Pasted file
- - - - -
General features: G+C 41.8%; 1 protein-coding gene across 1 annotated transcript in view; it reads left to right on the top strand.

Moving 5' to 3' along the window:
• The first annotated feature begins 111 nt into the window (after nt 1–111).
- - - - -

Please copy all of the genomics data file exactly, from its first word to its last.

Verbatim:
General features: G+C 41.8%; 1 protein-coding gene across 1 annotated transcript in view; it reads left to right on the top strand.

Moving 5' to 3' along the window:
• The first annotated feature begins 111 nt into the window (after nt 1–111).